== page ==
An inverter is a particular kind of 2-limit in a 2-category, which universally renders a 2-morphism invertible.

Definition

Let $f,g\colon A\rightrightarrows B$ be a pair of parallel 1-morphisms in a 2-category and $\alpha\colon f\to g$ a 2-morphism. The inverter of $\alpha$ is a universal object $V$ equipped with a morphism $v\colon V\to A$ such that $\alpha v$ is invertible.

More precisely, universality means that for any object $X$, the induced functor

$Hom(X,V) \to Hom(X,A)$

is fully faithful, and its replete image consists precisely of those morphisms $u\colon X\to A$ such that $\alpha u$ is invertible. If the above functor is additionally an isomorphism of categories onto the exact subcategory of such $u$, then we say that $V\xrightarrow{v} A$ is a strict inverter.

Inverters and strict inverters can be described as a certain sort of weighted 2-limit, where the diagram shape is the walking 2-morphism

where $1$ is the terminal category and $Inv$ is the walking isomorphism. Since $Inv$ is equivalent to $1$, this weight is equivalent to the terminal weight, and thus an inverter (but not a strict inverter) can also be defined simply as a conical 2-limit over a diagram of shape $T$.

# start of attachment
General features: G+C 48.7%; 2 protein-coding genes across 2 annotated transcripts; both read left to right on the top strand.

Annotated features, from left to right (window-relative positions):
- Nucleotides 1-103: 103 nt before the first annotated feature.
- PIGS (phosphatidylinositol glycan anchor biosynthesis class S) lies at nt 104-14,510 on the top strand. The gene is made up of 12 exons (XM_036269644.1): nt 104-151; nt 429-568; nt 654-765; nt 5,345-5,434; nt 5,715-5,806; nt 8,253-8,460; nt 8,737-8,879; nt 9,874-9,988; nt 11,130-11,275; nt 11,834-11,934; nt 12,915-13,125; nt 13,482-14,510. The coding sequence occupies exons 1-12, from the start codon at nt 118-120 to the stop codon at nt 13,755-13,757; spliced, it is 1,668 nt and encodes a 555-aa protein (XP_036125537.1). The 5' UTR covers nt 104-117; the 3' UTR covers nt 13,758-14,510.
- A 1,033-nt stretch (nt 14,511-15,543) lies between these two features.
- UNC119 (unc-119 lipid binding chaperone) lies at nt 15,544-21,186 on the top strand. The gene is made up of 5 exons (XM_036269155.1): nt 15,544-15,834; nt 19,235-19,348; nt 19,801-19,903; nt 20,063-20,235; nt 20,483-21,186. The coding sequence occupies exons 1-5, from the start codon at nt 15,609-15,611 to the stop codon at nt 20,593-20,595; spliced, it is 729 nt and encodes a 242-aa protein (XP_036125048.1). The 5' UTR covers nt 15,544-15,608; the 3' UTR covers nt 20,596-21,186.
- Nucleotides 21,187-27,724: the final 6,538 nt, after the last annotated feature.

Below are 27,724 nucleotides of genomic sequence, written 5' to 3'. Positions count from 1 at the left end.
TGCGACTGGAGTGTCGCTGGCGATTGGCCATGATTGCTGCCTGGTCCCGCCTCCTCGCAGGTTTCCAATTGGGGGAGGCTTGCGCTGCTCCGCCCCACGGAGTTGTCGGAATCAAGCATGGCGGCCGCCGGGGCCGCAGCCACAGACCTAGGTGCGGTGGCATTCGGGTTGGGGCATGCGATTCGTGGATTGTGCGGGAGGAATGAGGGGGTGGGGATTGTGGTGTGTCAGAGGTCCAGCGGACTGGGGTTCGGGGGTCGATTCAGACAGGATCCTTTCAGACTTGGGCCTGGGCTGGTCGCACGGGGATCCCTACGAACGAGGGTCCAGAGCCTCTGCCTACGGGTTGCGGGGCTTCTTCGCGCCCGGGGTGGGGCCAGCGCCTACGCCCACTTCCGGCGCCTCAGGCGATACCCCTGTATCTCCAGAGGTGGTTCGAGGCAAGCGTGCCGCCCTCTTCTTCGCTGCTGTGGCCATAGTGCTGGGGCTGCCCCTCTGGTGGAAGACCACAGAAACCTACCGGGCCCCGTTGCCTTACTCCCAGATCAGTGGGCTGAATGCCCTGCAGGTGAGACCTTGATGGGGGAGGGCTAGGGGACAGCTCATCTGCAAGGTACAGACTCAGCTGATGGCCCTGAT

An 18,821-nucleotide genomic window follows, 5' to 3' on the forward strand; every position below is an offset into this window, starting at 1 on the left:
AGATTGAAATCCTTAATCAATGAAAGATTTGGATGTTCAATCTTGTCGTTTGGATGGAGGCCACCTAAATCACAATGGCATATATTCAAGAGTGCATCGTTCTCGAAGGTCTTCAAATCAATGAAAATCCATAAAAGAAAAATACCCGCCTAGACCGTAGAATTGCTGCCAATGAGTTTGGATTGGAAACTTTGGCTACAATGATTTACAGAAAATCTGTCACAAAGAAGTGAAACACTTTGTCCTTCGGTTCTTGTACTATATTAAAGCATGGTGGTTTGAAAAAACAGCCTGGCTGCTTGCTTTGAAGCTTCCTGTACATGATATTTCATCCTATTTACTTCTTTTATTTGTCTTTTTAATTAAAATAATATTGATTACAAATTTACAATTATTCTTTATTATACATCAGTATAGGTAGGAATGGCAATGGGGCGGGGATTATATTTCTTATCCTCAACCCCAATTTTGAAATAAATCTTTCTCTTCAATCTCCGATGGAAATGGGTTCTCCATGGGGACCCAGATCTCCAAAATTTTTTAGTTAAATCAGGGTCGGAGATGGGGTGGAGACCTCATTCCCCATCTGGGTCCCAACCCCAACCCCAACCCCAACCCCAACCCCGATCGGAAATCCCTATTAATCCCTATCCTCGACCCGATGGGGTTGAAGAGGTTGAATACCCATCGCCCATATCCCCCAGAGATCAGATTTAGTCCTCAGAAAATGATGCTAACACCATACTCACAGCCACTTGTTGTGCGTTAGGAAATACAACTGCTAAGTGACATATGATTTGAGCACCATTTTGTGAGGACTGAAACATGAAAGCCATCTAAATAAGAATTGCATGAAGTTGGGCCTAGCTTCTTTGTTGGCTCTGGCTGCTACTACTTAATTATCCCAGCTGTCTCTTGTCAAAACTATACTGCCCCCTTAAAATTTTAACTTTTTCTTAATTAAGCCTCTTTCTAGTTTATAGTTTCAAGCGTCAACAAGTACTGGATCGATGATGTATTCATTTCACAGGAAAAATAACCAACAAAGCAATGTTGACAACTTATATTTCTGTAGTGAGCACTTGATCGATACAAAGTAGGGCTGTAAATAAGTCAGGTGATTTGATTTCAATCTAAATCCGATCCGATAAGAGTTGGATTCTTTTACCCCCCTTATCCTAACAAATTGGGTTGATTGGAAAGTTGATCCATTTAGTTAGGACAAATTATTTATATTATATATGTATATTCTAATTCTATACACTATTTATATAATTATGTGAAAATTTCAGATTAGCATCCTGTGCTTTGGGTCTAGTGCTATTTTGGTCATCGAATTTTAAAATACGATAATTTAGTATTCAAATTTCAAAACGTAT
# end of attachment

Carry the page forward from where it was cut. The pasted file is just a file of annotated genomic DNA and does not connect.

The above description makes it clear that any inverter is in particular a fully faithful morphism.

Any strict inverter is, in particular, an inverter. (This is not true for all strict 2-limits.)

Inverters can be constructed in a straightforward way from inserters and equifiers: first we insert a 2-morphism $\beta$ going in the opposite direction from $\alpha$, then we equify $\beta\alpha$ and $\alpha\beta$ with identities. In particular, it follows that strict inverters are PIE-limits.

inverters appear in B1.1.4. The inverter of a transformation between geometric morphisms of toposes is constructed in the proof of corollary 4.1.7 in section B4.1. Coinverters are discussed in section B4.5 there.

Last revised on December 2, 2010 at 21:41:34.
See the history of this page for a list of all contributions to it.